Ever since writing a book about business emails last year, I’ve increased my use of emojis. I sprinkle them into LinkedIn messages, texts, emails—even blog posts! 😄
Of the 5,000 US-based emoji users surveyed, more than half have increased their use of emojis at work in the past year. Perhaps with less face-to-face interactions, we need more ways to make ourselves emotionally present with others.
The business case for emojis
According to the Adobe study, emoji use has grown far beyond personal texts. The research reveals compelling for using them in work-related communications.
These are a few of the reported benefits (with the percentage of users citing them) for using emojis on the job:
- Strong feeling of connection to teams (63%)
- Sharing ideas quickly (79%)
- Fostering creativity (58%)
Here’s a surprise: more than half of the respondents are more receptive to taking on a task if the request included an emoji! (Next time you want to ask someone to review a document, add an emoji to the request!)
We write to communicate both ideas and tone, and to connect with our readers. Those tiny graphics, used wisely and with restraint, help us achieve those goals.
Emojis make your tone visible
Most of us are terrible at interpreting tone in written communications like email. The shorter the message, the more likely we are to mis-read it.
And when we’re under stress, we’re more likely to interpret things through a negative, stress-induced filter.
Emojis to the rescue!
The Adobe study shows that the most popular emojis in the US are:
😂, 👍, ❤️, 🤣, 😢
They signal things like, “You’re funny,” or “great point” or “that’s sad.” They extend support, encouragement, and empathy in much less space than it would take to do with words.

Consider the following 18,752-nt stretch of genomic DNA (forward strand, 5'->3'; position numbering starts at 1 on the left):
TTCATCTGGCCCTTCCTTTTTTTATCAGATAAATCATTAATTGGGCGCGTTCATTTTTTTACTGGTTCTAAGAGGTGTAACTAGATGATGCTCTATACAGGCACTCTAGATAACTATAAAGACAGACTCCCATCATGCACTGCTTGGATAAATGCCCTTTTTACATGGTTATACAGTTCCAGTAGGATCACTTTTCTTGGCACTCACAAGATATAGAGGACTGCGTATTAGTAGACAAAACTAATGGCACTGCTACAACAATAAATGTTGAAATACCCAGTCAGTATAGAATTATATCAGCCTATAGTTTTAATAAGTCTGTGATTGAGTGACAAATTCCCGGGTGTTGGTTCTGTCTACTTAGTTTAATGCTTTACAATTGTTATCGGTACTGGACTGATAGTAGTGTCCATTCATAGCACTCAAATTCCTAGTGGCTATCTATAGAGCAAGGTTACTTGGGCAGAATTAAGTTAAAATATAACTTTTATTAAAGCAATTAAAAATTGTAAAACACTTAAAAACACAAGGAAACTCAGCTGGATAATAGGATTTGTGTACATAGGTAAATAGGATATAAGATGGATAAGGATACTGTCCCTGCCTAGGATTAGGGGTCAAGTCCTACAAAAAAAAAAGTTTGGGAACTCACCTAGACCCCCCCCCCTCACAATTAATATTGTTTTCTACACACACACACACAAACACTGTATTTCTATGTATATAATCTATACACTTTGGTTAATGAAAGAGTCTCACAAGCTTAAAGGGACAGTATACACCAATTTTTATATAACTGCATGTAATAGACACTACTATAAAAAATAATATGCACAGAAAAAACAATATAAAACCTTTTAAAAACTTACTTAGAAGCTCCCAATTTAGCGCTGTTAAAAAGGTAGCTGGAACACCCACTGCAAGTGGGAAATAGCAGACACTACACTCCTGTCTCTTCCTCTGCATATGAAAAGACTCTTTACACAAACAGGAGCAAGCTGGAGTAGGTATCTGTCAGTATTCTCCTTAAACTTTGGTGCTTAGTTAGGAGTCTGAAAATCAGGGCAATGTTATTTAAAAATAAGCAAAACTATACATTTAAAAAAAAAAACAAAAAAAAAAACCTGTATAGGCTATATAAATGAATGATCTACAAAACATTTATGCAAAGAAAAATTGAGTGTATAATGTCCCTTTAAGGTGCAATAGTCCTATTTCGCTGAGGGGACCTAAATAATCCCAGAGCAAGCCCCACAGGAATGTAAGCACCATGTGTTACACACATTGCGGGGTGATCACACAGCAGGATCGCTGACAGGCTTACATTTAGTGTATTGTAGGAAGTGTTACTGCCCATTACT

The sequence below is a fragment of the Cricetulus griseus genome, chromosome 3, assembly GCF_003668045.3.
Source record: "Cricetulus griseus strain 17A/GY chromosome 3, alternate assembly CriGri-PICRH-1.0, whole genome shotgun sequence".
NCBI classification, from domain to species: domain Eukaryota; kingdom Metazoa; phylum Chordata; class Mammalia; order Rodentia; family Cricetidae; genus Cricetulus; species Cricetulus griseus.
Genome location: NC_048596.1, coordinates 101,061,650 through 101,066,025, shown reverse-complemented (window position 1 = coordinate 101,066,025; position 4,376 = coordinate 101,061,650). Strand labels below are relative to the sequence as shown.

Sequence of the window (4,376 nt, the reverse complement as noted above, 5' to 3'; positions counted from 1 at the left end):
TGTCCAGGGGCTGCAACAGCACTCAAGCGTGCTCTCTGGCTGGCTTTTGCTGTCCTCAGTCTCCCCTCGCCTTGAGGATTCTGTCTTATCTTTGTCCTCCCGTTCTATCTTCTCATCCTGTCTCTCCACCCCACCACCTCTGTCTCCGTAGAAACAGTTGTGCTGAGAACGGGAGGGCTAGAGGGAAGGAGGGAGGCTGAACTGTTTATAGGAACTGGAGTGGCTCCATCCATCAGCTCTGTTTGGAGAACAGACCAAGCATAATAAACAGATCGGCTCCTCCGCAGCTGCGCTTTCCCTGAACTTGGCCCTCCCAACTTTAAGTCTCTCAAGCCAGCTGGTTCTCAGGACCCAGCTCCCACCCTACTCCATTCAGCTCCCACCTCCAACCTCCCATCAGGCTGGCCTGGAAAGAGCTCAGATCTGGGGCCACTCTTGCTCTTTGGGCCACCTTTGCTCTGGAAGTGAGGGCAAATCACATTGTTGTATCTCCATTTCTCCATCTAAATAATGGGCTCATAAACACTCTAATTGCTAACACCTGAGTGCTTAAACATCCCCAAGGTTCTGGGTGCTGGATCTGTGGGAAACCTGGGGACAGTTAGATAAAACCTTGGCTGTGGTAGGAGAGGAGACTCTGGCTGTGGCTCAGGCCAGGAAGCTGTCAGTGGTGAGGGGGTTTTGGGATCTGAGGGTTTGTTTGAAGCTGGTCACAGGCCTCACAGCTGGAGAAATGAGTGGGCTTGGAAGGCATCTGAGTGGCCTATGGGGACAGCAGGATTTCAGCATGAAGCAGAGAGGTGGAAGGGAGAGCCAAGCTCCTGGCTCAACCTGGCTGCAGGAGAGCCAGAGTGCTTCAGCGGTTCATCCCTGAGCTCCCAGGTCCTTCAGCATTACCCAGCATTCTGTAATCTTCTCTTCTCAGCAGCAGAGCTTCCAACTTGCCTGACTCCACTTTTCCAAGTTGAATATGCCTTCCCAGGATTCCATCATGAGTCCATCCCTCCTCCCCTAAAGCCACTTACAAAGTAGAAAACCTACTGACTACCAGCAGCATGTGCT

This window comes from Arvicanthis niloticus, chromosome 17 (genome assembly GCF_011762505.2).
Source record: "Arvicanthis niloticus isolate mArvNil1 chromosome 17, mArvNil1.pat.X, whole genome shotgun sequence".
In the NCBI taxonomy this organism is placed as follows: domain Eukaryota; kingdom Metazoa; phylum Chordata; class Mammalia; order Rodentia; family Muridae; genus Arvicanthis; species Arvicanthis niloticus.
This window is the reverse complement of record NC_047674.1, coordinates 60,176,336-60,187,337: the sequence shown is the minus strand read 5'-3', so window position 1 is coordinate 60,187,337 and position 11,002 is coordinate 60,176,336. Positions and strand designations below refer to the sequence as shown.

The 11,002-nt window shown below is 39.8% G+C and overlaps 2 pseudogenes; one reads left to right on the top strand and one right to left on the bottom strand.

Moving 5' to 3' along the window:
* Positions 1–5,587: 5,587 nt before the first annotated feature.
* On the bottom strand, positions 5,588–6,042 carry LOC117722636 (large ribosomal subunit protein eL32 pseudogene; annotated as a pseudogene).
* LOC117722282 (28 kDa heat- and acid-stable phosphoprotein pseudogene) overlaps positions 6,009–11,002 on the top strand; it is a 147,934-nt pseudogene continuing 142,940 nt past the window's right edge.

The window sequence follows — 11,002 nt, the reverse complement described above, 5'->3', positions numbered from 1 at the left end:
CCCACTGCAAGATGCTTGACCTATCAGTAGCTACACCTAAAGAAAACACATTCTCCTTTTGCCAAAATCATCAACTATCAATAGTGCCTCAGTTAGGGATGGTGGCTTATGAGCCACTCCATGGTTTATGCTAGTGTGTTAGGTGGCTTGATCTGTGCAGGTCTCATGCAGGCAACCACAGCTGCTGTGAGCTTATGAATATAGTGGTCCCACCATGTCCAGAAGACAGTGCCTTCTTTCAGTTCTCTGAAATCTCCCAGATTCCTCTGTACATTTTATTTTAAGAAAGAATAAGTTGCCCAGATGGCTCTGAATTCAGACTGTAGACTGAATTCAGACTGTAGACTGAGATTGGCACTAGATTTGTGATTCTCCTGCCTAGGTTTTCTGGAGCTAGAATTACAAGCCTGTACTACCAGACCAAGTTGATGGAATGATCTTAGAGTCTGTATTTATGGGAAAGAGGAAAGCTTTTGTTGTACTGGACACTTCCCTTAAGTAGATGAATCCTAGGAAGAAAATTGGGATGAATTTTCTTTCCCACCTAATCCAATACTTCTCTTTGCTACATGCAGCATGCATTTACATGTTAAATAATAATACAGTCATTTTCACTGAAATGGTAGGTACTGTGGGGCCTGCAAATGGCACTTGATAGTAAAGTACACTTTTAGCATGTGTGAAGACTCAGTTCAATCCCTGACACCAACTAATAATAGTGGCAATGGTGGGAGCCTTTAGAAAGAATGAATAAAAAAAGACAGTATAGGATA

Strengthening human connection with emojis
A majority of U.S. emoji users (88%) report they are more likely to feel empathetic toward someone if they use an emoji.Future of Creativity Report by Adobe
That’s fascinating! Introducing small emotional cues into our writing appears to trigger more empathy from the reader.
And here’s another benefit in a world of remote work: many in the Millennial and Gen Z generations say that emojis make them feel more connected to colleagues they have yet to meet in person.
Why would we neglect technology that helps us connect with others and clarifies our tone?
Advice for the emoji-resistant
Try an experiment this week. Start adding one or two emojis to emails and social media posts.
Choose safe, well-known symbols to avoid misunderstanding. If you’re using them to communicate emotion, choose straightforward emotions rather than nuanced ones. (See that list of favorites above.)
And make sure the emoji echoes the tone of the words themselves.
How does it feel? Does clicking the smiling face make you smile yourself?
I sometimes find that using emojis lifts my own emotions. Might it have the same effect on the recipient?
Advice for emoji enthusiasts
The Adobe research gives you data to back up your use for the doubters. But it also highlights areas of caution.
The report notes that about half of the people surveyed in the U.S. use emojis for meanings other than their intended meaning. So, as with your words, be clear.
First, remember emoji use varies with generations, context, and even geographic areas. Consider your recipient’s context, and whether they will understand what you’re writing.
Some people may struggle to decipher them on their phones, much less understand what you’re trying to say. You don’t want people to feel like they’re missing a joke or squinting at a screen to decipher your meaning.
A long string of emojis can be daunting. If your reader uses text-to-speech translation, they’ll have to listen to all the descriptions—and they will not thank you for that. 🙏
Make sure the emojis support, rather than replace, the words. They are illustrations of tone and support, not the vehicle for content.
Find the Adobe study here: The Future of Creativity: 2022 U.S. Emoji Trend Report
For an excellent book on digital communications, read Digital Body Language by Erica Dhawan.